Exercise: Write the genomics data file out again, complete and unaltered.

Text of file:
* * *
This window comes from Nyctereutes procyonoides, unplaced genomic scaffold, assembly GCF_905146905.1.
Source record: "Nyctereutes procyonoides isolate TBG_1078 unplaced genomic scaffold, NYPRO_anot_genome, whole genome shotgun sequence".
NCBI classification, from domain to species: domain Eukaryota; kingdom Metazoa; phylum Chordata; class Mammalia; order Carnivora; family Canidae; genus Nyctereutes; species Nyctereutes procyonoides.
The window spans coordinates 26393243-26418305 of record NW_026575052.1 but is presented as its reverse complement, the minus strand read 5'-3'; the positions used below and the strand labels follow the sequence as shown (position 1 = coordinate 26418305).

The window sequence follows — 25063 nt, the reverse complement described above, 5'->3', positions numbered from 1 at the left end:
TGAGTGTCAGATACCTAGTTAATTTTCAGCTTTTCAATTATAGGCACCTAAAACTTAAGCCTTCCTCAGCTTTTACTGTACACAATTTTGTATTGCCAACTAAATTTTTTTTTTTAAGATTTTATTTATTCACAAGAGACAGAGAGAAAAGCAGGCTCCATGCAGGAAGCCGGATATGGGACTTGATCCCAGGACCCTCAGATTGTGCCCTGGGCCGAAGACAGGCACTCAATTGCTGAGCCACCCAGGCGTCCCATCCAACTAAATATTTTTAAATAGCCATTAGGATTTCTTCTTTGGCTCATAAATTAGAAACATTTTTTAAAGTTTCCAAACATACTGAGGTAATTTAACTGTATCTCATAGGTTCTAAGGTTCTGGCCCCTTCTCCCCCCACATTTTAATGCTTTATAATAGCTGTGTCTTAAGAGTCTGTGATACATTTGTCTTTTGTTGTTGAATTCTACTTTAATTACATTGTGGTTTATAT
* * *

This window comes from Nyctereutes procyonoides, unplaced genomic scaffold, assembly GCF_905146905.1.
Source record: "Nyctereutes procyonoides isolate TBG_1078 unplaced genomic scaffold, NYPRO_anot_genome, whole genome shotgun sequence".
NCBI classification, from domain to species: domain Eukaryota; kingdom Metazoa; phylum Chordata; class Mammalia; order Carnivora; family Canidae; genus Nyctereutes; species Nyctereutes procyonoides.
The window spans coordinates 26393243-26418305 of record NW_026575052.1 but is presented as its reverse complement, the minus strand read 5'-3'; the positions used below and the strand labels follow the sequence as shown (position 1 = coordinate 26418305).

The window sequence follows — 25063 nt, the reverse complement described above, 5'->3', positions numbered from 1 at the left end:
TGAGTGTCAGATACCTAGTTAATTTTCAGCTTTTCAATTATAGGCACCTAAAACTTAAGCCTTCCTCAGCTTTTACTGTACACAATTTTGTATTGCCAACTAAATTTTTTTTTTTAAGATTTTATTTATTCACAAGAGACAGAGAGAAAAGCAGGCTCCATGCAGGAAGCCGGATATGGGACTTGATCCCAGGACCCTCAGATTGTGCCCTGGGCCGAAGACAGGCACTCAATTGCTGAGCCACCCAGGCGTCCCATCCAACTAAATATTTTTAAATAGCCATTAGGATTTCTTCTTTGGCTCATAAATTAGAAACATTTTTTAAAGTTTCCAAACATACTGAGGTAATTTAACTGTATCTCATAGGTTCTAAGGTTCTGGCCCCTTCTCCCCCCACATTTTAATGCTTTATAATAGCTGTGTCTTAAGAGTCTGTGATACATTTGTCTTTTGTTGTTGAATTCTACTTTAATTACATTGTGGTTTATAT